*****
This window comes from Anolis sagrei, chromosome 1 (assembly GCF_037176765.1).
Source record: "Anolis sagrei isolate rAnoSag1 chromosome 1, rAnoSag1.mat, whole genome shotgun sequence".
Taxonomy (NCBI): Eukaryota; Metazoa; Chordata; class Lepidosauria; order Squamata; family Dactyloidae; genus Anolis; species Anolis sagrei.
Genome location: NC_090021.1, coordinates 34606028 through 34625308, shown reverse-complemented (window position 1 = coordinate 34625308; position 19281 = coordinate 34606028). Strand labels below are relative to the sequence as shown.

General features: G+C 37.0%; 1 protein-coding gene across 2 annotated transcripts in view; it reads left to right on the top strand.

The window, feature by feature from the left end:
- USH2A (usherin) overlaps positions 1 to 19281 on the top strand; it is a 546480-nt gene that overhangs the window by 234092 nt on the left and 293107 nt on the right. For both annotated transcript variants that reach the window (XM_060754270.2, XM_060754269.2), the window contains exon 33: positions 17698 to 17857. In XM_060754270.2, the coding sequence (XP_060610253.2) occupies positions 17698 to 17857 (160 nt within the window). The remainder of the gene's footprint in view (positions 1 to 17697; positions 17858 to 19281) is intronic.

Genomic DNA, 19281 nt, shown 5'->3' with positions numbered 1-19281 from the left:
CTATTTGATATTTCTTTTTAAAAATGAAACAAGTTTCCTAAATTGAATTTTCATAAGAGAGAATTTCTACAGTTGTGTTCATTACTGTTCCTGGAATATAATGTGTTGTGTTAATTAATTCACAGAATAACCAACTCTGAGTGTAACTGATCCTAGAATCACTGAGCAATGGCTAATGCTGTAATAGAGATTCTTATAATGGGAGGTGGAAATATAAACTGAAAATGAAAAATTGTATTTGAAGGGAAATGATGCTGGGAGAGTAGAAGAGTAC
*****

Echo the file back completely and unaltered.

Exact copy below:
This window comes from Anolis sagrei, chromosome 1 (assembly GCF_037176765.1).
Source record: "Anolis sagrei isolate rAnoSag1 chromosome 1, rAnoSag1.mat, whole genome shotgun sequence".
Taxonomy (NCBI): Eukaryota; Metazoa; Chordata; class Lepidosauria; order Squamata; family Dactyloidae; genus Anolis; species Anolis sagrei.
Genome location: NC_090021.1, coordinates 34606028 through 34625308, shown reverse-complemented (window position 1 = coordinate 34625308; position 19281 = coordinate 34606028). Strand labels below are relative to the sequence as shown.

General features: G+C 37.0%; 1 protein-coding gene across 2 annotated transcripts in view; it reads left to right on the top strand.

The window, feature by feature from the left end:
- USH2A (usherin) overlaps positions 1 to 19281 on the top strand; it is a 546480-nt gene that overhangs the window by 234092 nt on the left and 293107 nt on the right. For both annotated transcript variants that reach the window (XM_060754270.2, XM_060754269.2), the window contains exon 33: positions 17698 to 17857. In XM_060754270.2, the coding sequence (XP_060610253.2) occupies positions 17698 to 17857 (160 nt within the window). The remainder of the gene's footprint in view (positions 1 to 17697; positions 17858 to 19281) is intronic.

Genomic DNA, 19281 nt, shown 5'->3' with positions numbered 1-19281 from the left:
CTATTTGATATTTCTTTTTAAAAATGAAACAAGTTTCCTAAATTGAATTTTCATAAGAGAGAATTTCTACAGTTGTGTTCATTACTGTTCCTGGAATATAATGTGTTGTGTTAATTAATTCACAGAATAACCAACTCTGAGTGTAACTGATCCTAGAATCACTGAGCAATGGCTAATGCTGTAATAGAGATTCTTATAATGGGAGGTGGAAATATAAACTGAAAATGAAAAATTGTATTTGAAGGGAAATGATGCTGGGAGAGTAGAAGAGTAC